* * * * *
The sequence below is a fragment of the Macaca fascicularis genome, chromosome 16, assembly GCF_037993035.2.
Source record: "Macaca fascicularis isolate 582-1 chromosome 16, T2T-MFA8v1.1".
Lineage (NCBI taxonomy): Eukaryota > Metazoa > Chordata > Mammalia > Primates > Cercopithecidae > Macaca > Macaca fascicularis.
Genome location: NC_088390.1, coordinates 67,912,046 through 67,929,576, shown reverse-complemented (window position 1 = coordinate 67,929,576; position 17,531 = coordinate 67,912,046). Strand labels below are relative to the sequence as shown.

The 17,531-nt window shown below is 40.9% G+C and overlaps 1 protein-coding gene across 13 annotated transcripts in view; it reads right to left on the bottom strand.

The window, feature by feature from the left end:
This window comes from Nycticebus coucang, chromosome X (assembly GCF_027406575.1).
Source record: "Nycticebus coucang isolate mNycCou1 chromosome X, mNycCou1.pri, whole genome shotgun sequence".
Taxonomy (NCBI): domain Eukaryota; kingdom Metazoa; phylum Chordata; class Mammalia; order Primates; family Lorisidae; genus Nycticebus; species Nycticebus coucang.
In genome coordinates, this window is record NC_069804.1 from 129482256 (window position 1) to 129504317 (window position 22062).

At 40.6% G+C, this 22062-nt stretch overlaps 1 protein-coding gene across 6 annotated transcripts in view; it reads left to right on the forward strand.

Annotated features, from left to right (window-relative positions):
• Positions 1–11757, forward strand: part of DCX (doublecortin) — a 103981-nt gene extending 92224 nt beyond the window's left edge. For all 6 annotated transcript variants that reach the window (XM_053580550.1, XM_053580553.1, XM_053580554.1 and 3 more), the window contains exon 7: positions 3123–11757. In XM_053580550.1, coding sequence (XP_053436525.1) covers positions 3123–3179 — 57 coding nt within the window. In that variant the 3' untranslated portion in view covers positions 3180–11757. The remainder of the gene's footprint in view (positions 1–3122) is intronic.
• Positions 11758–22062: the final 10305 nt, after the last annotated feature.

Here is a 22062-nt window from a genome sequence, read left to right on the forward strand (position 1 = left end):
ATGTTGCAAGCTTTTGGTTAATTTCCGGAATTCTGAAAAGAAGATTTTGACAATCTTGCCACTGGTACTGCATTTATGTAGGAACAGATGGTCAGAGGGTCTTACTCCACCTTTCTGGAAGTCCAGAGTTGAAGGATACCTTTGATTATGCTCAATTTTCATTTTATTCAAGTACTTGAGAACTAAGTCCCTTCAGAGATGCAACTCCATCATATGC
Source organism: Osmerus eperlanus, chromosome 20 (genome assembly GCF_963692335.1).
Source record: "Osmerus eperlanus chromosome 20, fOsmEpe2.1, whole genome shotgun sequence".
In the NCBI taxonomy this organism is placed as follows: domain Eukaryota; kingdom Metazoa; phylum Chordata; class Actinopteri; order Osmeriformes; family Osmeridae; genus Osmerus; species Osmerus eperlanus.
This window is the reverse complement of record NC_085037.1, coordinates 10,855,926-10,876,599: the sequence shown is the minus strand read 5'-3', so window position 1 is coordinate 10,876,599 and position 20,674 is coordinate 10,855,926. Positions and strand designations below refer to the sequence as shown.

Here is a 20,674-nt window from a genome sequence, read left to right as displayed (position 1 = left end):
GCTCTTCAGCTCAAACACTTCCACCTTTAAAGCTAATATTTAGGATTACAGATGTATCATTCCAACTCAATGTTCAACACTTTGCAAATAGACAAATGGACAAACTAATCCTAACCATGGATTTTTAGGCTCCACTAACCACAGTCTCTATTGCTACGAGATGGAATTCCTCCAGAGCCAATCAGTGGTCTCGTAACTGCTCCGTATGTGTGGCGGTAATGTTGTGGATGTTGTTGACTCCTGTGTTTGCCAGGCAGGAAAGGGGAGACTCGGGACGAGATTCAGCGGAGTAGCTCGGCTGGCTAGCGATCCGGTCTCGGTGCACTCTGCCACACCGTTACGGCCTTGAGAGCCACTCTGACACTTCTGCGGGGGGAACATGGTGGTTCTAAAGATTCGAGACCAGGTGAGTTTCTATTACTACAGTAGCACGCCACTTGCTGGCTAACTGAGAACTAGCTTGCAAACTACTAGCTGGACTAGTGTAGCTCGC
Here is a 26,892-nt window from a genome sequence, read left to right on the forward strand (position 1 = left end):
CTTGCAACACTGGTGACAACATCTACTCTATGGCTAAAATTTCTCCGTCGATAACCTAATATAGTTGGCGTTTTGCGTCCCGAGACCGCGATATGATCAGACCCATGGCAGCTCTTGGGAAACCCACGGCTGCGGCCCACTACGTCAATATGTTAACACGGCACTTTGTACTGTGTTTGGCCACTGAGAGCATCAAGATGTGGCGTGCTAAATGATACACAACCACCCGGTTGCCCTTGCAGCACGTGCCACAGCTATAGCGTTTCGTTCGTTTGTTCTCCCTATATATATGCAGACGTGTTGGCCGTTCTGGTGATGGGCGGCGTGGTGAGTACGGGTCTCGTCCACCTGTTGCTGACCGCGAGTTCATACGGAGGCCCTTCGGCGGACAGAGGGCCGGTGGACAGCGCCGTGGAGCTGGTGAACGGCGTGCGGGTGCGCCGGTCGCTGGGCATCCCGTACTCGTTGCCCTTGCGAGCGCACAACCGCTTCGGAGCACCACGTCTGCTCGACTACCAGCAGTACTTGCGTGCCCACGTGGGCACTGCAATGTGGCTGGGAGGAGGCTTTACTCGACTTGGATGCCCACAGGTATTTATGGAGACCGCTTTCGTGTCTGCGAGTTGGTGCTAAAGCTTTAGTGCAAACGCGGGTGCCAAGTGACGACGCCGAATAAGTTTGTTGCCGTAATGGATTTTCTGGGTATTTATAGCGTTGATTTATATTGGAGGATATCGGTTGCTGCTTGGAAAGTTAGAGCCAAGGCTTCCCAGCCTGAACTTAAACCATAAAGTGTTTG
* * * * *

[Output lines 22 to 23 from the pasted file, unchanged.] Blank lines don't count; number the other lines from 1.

GCTCTTCAGCTCAAACACTTCCACCTTTAAAGCTAATATTTAGGATTACAGATGTATCATTCCAACTCAATGTTCAACACTTTGCAAATAGACAAATGGACAAACTAATCCTAACCATGGATTTTTAGGCTCCACTAACCACAGTCTCTATTGCTACGAGATGGAATTCCTCCAGAGCCAATCAGTGGTCTCGTAACTGCTCCGTATGTGTGGCGGTAATGTTGTGGATGTTGTTGACTCCTGTGTTTGCCAGGCAGGAAAGGGGAGACTCGGGACGAGATTCAGCGGAGTAGCTCGGCTGGCTAGCGATCCGGTCTCGGTGCACTCTGCCACACCGTTACGGCCTTGAGAGCCACTCTGACACTTCTGCGGGGGGAACATGGTGGTTCTAAAGATTCGAGACCAGGTGAGTTTCTATTACTACAGTAGCACGCCACTTGCTGGCTAACTGAGAACTAGCTTGCAAACTACTAGCTGGACTAGTGTAGCTCGC
Here is a 26,892-nt window from a genome sequence, read left to right on the forward strand (position 1 = left end):